Define key performance indicators (KPIs):

Measuring a contract’s progress throughout the CM process helps gauge if it is delivering expected results or if changes should be made. A few KPI examples include meeting deadlines and missed milestones, quality assurance, customer satisfaction, renewal percentage, and revenue per client.

Collaborate and communicate:

While legal teams bear the main responsibility for contracts, it is important to have collaboration tools and processes that drive open communication with key stakeholders, including those in executive, sales, and procurement teams. Seamless collaboration helps reduce risk and prevent misinterpretations within the contract’s lifecycle.

Automate notifications:

Contract managers must stay on top of key deadlines, which is extremely difficult when they face thousands of active agreements. But automated notifications, available in contract management software, ease this burden by offering real-time reminders of important dates.

Monitor risk and compliance:

Unfortunately, no matter how well contracts are written, there are potential risks involved with each. Internal compliance and regulatory risk, compromising confidentiality, deadline errors, breach of terms — and many other examples — can be extremely costly to your company’s revenue and reputation. However, experienced contract managers can use contract management software to track and monitor these risks. And quite often, they can anticipate these risks before they even occur.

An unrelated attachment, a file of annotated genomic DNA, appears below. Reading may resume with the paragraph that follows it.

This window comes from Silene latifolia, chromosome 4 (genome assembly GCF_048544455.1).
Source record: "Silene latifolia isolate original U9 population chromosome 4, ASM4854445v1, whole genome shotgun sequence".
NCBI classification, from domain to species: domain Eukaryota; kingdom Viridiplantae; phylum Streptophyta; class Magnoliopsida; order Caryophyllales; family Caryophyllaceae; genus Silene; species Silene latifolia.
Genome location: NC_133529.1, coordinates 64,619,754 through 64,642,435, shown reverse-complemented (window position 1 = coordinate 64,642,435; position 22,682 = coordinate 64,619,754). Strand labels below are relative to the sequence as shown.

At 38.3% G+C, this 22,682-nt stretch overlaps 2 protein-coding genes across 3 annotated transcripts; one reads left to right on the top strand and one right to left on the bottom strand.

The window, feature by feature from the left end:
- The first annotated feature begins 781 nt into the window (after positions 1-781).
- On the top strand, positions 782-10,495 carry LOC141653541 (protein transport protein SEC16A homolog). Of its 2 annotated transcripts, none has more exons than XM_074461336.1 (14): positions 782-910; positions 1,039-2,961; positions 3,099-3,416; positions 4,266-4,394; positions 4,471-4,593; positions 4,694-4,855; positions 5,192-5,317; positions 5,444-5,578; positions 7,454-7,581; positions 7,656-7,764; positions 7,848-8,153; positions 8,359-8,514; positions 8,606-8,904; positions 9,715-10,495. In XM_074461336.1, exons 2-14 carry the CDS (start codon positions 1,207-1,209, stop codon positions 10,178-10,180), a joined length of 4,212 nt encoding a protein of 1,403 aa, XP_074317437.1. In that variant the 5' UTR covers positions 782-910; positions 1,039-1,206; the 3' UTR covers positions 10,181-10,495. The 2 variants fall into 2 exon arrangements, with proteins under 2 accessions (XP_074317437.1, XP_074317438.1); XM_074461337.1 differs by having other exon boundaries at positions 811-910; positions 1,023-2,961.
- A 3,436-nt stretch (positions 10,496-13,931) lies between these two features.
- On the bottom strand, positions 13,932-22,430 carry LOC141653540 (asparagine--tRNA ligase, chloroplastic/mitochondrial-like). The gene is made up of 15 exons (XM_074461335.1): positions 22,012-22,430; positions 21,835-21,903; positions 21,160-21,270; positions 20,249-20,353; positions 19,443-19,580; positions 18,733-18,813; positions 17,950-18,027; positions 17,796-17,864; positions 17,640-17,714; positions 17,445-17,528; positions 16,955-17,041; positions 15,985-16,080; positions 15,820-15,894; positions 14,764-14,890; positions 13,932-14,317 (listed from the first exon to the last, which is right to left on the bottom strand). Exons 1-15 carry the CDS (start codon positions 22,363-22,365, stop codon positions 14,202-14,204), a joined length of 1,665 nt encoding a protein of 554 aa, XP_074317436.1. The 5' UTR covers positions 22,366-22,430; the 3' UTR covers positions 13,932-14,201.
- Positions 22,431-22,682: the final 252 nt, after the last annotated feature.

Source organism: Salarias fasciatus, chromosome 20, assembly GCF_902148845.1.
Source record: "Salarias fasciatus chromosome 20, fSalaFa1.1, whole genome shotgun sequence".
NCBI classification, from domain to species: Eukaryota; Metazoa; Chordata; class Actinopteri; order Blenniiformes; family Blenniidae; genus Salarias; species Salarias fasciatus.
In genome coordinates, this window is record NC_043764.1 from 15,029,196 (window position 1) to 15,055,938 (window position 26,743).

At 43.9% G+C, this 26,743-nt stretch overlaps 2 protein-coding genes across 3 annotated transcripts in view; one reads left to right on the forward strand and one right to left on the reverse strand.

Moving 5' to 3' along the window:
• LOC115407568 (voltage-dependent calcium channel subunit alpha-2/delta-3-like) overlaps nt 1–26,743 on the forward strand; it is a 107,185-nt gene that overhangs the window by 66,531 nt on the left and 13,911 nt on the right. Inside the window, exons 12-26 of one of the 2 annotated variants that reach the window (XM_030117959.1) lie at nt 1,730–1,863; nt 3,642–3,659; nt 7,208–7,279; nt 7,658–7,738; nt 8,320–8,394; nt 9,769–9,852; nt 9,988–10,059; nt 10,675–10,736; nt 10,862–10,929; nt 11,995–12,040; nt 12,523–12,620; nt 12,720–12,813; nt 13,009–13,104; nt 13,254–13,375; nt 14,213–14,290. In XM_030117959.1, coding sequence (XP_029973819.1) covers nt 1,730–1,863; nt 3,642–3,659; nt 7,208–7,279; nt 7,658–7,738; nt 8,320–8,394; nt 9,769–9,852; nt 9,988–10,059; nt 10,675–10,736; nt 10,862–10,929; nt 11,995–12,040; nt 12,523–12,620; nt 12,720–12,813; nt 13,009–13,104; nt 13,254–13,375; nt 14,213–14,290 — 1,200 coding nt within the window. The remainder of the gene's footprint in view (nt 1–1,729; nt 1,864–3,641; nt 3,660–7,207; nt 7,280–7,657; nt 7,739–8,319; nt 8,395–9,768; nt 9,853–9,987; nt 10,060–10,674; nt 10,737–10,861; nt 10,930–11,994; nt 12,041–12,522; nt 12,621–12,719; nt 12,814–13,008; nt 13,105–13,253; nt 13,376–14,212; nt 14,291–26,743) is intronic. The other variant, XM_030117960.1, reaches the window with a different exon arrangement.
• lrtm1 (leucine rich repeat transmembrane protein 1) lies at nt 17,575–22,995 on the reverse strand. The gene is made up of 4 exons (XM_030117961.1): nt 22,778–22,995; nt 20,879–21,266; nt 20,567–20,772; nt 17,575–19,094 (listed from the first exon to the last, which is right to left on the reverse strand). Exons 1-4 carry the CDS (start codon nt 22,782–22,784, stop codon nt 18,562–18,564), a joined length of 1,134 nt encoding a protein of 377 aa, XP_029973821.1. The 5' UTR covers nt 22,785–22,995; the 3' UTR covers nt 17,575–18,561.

Contract Management vs Contract Administration

Clearly defining contract management and contract administration is important to maintaining an efficient and effective CLM. While such systems can function independently for day-to-day workflows, properly integrating the roles provides increased visibility, enhanced collaboration, and better oversight. This includes fostering open lines of communication to ensure the contract terms and conditions are completely understood and enforced.

Ultimately, both processes should work together to create positive relationships with outside vendors, suppliers, and other legal teams. In addition, providing full process transparency and sharing goals drives strong contracts that benefit all parties and produce a higher return on investment (ROI). Integrating contract management software into these processes, then, offers a shared, single resource — one that facilitates best practices throughout the contract management process, from start to finish. For more help on choosing the right system for your organization’s needs, check out our whitepaper, How to Choose a Contract Management Solution.

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 Jerry Levine